mad. The sound of the Kiltish battle cry pierced the morning air,

and an icy chill shot up Storm's spine.

       "Whatever you do, don't choke now," he said to himself.

       Storm knew the city of Tuscamesh like the back of his hand.

He had lived in the Westican capital all his lfie, and knew every

house, every factory, and every winding street by heart. If he

could make it across these bridges and piers, he'd end up at old

Mr. Roop's warehouse. If he was lucky, maybe he could lose

the Kiltish in there.

       But if he wasn't lucky....

       Sküljagger pulled a long pistol from his belt. He took aim at

Storm's back, and a gruesome grim crossed his face.

       "This'll teach that Westican worm to touch my sword."

       A shot rang out, and Storm heard the bullet whiz past his

ear—exploding a crate just beside his head. He leaped across

a hole in the old wooden pier, then sailed over a barrel like a

jungle cat.

       Storm glanced over his shoulder. The Kiltish warriors were

gaining on him.

       "I must have that sword!" Sküljagger screamed, reloading

his pistol. "Fire at him, fire!"

       Storm ducked down between a small brown crate and a big

yellow barrel, just as twenty rifle-shots ripped through the air.

The hail of bullets turned the crate into pulp, showering Storm

with shreds of wood.

       "Whoa!" Storm cried, looking down at a hole that a bullet

had torn in his shirt. "Was that close or what?!"

       A sudden burst of energy rushed through his body, and

Storm sprinted off—faster than he ever thought he could. He

jumped, dodged bullets, and leaped from pier to pier. Soon the

Kiltish warriors lagged behind, slowed by their masks and

heavy armor. Storm jumped onto an old stone bridge, looked

over his shoulder, and grinned.

       He was almost starting to like this.

       "Sound the general alarm!" Sküljagger yelled, cupping his

                      mouth with both hands. His eye flamed with rage as

                      Storm grew smaller and smaller. "Call out every

                      Kiltish fighter in Tuscamesh," Sküljagger pointed one

                      long, crooked red finger at Storm's back. "I want that

                           worm's head brought to me on a silver platter!"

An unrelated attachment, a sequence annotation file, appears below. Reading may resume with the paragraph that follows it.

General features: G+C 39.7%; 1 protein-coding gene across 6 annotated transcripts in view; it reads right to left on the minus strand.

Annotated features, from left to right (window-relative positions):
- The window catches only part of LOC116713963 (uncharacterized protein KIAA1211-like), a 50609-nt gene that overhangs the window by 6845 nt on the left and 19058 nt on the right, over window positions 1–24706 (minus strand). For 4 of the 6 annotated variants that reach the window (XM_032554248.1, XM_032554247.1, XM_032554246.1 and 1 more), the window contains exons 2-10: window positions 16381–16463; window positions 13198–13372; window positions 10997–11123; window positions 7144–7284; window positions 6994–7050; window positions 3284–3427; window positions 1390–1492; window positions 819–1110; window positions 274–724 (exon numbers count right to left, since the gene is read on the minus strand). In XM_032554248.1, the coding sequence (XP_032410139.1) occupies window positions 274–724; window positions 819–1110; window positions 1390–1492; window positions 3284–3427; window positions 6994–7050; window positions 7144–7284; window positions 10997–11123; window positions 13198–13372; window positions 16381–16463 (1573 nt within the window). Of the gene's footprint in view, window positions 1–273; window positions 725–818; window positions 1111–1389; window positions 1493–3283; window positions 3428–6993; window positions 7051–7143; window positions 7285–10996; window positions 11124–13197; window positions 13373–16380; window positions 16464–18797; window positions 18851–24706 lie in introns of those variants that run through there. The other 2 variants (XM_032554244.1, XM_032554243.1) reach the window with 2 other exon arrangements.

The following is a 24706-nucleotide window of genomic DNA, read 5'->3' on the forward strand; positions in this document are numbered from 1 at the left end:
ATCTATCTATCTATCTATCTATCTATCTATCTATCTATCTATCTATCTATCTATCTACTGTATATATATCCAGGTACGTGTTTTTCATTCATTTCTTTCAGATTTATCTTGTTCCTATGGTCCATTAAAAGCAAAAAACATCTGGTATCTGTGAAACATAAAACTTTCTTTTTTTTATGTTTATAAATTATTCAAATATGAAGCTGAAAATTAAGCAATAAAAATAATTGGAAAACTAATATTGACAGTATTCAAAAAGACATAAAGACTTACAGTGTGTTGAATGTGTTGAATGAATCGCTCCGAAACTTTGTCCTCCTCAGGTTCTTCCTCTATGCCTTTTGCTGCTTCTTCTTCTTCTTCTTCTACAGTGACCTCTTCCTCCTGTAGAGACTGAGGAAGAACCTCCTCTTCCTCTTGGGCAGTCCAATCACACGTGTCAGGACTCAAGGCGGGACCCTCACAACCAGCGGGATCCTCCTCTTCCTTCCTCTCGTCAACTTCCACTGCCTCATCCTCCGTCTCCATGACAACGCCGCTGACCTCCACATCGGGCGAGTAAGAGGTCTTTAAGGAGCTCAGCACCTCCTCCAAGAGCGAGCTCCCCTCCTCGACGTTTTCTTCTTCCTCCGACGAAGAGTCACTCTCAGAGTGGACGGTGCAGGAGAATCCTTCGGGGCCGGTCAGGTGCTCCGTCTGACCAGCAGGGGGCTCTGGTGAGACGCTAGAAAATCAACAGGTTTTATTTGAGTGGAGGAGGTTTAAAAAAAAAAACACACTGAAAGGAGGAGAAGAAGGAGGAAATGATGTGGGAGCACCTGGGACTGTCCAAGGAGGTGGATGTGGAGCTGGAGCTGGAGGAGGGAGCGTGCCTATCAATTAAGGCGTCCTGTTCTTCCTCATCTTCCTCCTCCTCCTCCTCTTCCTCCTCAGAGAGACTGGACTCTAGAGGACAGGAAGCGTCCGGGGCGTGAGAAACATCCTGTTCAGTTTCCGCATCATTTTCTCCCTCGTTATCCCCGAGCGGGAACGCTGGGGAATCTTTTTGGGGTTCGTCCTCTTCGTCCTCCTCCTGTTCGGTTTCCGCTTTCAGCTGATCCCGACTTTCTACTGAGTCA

"Sound the general alarm!" the Kiltish warriors

                           repeated.

                                  A moment later, Storm heard the alarm bell

                           ringing from the tallest tower in town. In a

moment, every Kiltish warrior, sailor, and Black-Mask would be

scouring the streets of Tuscamesh.

◆◆◆

       One thing was sure, Storm didn't want to meet any

Black-Masks. They were Sküljagger's personal guard—fiercely

loyal, and highly-trained in the martial arts. Only those who

had advanced beyond the black-belt stage of training were

awarded the honor of a Kiltish black-mask. It was rumored

that a Black-Mask could out-think, out-punch, and out-kick

even the most deadly martial masters of the world.

       Storm crossed the final bridge, and sprinted toward Mr.

Roop's warehouse. He remembered a small secret window, 

hidden in a back room of the ancient building. If he could

make it to the window, he stood a chance of getting out alive.

       But the streets were already crawling with Kiltish.

       He raced across the road, jumped onto a chain, and swung

through an open window—right into the heart of the ware-

house.

       "He's in the warehouse!" a Kiltish sailor called.

       "Company Blitz, take the front! Company Ravage, the

back!"

       "Swing your chains, and take no prisoners!"

       Storm scurried away from the window, leaned back against

a wall, and tried to catch his breath. It felt

like the entire Kiltish Empire was after him.

He glanced down at the gold and silver

sword in his hand.

       "I hope you're worth the trouble,"